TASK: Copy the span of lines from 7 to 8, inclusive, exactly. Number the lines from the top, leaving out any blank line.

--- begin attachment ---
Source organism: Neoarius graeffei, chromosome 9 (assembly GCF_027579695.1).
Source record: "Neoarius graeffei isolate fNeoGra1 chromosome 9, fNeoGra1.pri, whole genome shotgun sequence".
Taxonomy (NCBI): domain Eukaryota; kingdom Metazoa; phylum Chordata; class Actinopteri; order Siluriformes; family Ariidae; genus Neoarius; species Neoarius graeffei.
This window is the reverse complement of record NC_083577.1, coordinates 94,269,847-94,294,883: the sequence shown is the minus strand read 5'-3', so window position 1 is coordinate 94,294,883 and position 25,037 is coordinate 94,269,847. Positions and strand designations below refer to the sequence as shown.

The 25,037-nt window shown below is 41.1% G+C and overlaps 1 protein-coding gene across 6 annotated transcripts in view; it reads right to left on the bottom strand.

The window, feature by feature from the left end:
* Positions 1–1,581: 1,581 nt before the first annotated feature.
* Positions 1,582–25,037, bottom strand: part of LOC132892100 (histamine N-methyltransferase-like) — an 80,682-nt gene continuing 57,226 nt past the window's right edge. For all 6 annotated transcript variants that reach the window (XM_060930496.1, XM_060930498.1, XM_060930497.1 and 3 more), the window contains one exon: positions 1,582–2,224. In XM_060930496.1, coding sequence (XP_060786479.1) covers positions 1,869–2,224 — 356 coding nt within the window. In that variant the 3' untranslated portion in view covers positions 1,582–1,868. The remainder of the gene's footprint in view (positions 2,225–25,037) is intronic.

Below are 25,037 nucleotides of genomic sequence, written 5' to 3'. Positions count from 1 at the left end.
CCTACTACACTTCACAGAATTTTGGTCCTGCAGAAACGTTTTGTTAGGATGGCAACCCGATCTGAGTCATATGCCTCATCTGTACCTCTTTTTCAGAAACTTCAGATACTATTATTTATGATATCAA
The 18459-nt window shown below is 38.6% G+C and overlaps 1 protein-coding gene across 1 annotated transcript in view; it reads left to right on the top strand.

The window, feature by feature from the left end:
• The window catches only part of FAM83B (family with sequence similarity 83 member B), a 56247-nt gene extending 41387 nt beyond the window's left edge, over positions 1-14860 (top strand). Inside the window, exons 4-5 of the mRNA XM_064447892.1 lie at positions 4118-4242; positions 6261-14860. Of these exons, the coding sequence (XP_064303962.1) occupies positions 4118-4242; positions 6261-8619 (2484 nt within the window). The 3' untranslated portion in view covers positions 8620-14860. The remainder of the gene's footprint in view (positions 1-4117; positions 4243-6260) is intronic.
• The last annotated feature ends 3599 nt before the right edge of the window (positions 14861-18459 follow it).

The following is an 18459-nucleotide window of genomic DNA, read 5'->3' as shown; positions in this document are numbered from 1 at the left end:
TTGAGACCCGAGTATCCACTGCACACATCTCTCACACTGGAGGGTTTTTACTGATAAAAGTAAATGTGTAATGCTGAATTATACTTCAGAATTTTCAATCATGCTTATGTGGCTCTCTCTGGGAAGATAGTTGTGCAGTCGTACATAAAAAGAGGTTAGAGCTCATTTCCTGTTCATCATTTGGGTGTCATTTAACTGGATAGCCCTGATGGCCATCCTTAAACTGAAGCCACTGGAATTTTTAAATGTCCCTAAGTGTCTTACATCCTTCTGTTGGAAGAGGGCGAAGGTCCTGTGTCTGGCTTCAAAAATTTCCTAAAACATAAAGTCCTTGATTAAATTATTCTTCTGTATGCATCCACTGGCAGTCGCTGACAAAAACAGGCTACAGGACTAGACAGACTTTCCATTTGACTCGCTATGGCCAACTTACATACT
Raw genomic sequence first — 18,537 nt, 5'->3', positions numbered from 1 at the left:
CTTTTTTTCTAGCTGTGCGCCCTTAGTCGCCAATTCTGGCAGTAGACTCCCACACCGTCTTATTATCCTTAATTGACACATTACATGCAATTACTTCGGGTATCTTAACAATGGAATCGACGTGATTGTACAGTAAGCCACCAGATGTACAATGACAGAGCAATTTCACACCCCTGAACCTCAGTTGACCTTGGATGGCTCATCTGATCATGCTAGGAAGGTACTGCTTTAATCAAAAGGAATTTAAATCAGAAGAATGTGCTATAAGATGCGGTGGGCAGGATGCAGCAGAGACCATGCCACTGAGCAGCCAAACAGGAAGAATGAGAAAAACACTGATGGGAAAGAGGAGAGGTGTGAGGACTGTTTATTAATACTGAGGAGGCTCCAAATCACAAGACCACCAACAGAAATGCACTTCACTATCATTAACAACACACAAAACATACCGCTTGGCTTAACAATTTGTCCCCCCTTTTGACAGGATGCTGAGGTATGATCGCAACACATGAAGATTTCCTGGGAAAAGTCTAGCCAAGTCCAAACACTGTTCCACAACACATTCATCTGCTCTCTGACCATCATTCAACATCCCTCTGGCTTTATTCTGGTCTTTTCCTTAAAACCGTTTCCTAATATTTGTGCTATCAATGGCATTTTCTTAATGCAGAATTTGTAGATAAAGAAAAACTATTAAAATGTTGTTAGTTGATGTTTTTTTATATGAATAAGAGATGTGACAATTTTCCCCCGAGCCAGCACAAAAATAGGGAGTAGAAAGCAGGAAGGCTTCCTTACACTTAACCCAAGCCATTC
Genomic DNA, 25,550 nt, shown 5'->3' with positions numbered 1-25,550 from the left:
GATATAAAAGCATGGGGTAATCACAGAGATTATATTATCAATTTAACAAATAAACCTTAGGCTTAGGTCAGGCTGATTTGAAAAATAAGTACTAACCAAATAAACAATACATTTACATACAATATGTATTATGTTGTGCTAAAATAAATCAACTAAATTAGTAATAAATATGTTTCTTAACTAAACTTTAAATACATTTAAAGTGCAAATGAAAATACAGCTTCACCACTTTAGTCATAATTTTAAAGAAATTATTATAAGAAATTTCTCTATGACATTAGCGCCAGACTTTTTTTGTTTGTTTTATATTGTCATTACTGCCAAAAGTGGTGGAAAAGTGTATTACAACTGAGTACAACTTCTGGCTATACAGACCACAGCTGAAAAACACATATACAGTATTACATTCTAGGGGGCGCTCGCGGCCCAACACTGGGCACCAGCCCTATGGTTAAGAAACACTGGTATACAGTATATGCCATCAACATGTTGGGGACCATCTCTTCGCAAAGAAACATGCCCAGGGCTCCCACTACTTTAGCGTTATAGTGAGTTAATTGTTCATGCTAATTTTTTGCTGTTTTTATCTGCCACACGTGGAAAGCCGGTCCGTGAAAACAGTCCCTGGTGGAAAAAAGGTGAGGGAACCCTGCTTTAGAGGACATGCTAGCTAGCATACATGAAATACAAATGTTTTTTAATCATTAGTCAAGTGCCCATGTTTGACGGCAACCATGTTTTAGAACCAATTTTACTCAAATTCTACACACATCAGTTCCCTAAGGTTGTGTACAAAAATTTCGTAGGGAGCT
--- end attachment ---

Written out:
* Positions 1–1,581: 1,581 nt before the first annotated feature.
* Positions 1,582–25,037, bottom strand: part of LOC132892100 (histamine N-methyltransferase-like) — an 80,682-nt gene continuing 57,226 nt past the window's right edge. For all 6 annotated transcript variants that reach the window (XM_060930496.1, XM_060930498.1, XM_060930497.1 and 3 more), the window contains one exon: positions 1,582–2,224. In XM_060930496.1, coding sequence (XP_060786479.1) covers positions 1,869–2,224 — 356 coding nt within the window. In that variant the 3' untranslated portion in view covers positions 1,582–1,868. The remainder of the gene's footprint in view (positions 2,225–25,037) is intronic.